Puns are involved whenever one word is substituted for another because they both sound the same. Our dreaming unconscious likes to match words that have similar sounds and assign them similar meanings. To dream about a ‘sun’, for example, might be saying something about a ‘son’. Of course, such comparisons fall flat when applied to another language. In Spanish for example, the word for ‘sun’ is ‘sol’ and the word for ‘son’ is ‘hijo’. To dream about a ‘sun’ might mean something about money in some Latin America countries, because a ‘sol’ is a unit of currency. Puns are thus only meaningful in their native language. That’s why some translations of ancient dream texts seem so incomprehensible to us today. An old Egyptian papyrus states that to dream about buttocks signify that a dreamer will soon be an orphan. This makes no sense unless we realize the word for buttocks and orphan sound the same in Egyptian. 

Learning to listen for possible puns can enrich your understanding of dreams. If you dream of holding some coins in your hand, your dream may be suggesting that you are concerned with a monetary issue. But let’s take a look at some puns that could be created with the imagery of coins. If you were to examine those coins and discover there were no pennies among them, what might your dream be suggesting? Since another name for pennies is ‘cents’, maybe your dream is drawing attention to some situation that makes ‘no sense’.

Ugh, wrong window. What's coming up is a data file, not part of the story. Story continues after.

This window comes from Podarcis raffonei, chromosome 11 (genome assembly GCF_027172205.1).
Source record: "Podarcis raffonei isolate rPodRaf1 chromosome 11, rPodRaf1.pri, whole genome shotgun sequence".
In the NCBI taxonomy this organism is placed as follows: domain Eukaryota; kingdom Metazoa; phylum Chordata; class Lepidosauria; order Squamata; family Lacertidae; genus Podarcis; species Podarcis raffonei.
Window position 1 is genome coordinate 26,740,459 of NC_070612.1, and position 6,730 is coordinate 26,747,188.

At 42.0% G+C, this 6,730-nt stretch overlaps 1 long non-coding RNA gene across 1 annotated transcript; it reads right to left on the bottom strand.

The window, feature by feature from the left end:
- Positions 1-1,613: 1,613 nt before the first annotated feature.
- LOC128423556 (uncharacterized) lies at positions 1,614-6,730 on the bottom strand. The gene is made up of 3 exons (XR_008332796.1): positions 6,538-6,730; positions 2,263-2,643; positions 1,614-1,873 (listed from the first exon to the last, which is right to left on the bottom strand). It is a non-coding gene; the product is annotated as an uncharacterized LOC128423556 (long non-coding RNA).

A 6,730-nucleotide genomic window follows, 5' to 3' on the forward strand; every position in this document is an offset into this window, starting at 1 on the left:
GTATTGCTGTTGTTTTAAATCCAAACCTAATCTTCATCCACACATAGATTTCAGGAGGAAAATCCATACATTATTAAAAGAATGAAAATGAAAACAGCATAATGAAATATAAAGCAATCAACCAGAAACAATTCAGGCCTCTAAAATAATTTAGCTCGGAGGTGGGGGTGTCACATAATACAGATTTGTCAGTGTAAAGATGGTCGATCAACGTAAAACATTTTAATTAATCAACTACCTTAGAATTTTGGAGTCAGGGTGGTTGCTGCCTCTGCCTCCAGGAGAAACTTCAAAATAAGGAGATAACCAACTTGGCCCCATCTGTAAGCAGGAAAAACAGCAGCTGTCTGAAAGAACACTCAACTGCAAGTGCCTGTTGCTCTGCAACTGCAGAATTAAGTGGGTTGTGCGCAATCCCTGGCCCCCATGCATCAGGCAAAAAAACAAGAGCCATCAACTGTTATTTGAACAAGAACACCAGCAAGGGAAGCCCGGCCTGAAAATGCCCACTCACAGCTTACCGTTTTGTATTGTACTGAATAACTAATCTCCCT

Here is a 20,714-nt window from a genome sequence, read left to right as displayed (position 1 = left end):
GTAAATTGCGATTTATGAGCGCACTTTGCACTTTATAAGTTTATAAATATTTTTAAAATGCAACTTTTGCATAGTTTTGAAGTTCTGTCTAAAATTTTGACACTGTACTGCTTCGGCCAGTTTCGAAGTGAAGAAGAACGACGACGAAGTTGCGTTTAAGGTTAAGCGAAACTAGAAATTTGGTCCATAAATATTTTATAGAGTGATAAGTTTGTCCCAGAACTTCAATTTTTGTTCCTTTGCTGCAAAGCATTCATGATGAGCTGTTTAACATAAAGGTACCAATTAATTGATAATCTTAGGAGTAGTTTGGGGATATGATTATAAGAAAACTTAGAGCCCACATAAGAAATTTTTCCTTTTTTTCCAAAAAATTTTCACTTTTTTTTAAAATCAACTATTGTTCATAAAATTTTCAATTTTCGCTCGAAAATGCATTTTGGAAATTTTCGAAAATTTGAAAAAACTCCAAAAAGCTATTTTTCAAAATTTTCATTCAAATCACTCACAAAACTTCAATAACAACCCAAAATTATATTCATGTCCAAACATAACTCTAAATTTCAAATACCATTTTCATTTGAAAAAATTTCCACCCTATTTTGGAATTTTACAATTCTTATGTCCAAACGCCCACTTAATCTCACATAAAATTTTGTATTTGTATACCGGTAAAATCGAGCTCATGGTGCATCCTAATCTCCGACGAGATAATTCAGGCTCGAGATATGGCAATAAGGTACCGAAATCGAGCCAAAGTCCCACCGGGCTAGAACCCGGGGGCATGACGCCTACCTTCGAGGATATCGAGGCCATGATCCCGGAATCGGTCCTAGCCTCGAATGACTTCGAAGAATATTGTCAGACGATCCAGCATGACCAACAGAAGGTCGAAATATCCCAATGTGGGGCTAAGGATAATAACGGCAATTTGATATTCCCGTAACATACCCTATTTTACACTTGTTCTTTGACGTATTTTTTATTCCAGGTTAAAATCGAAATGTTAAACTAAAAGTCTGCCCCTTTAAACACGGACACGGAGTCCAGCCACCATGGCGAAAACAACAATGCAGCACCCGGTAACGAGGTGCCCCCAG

Are there other possibilities for puns to be found with the presence of coins in a dream? Another way of referring to a group of coins is to call them ‘change’. Categorized in this way, the coins could be making you aware of change that is already present or maybe needs to happen. If all the coins are of small denominations, a small change may be indicated. If the coins are larger in size or denomination, a big change could be suggested. What if all the coins were very shiny? You got it – the change is quite new.

If someone gave you some coins that are reduced in size, could they be short-changing you in some way? Imagine that your dream coins are lying on a table. Your dream might be reminding you that you’ve tabled some change that needs to be started. If the coins are visible, but not accessible, you could be recognizing the need for change, but think it’s beyond your grasp or you can’t get in touch with it.

What other possibilities could be represented through coin imagery? If the coins are in those brown paper wrappers that banks put them in, the imagery could now be saying something about a ‘roll’ of coins. Let’s substitute ‘role’ for ‘roll’ and now we have ‘role changes’ signified. If we switched the money imagery to British bank notes – it shouldn’t be too difficult to recognize that the dreamer may now be dealing with a weight issue, since British paper money is expressed in ‘pounds’.

I encourage you to read your dream out loud and listen to the words you use to describe your dream. Puns are a significant part of the language of the dreaming mind, and identifying them can go a long way toward gaining insight into the dream.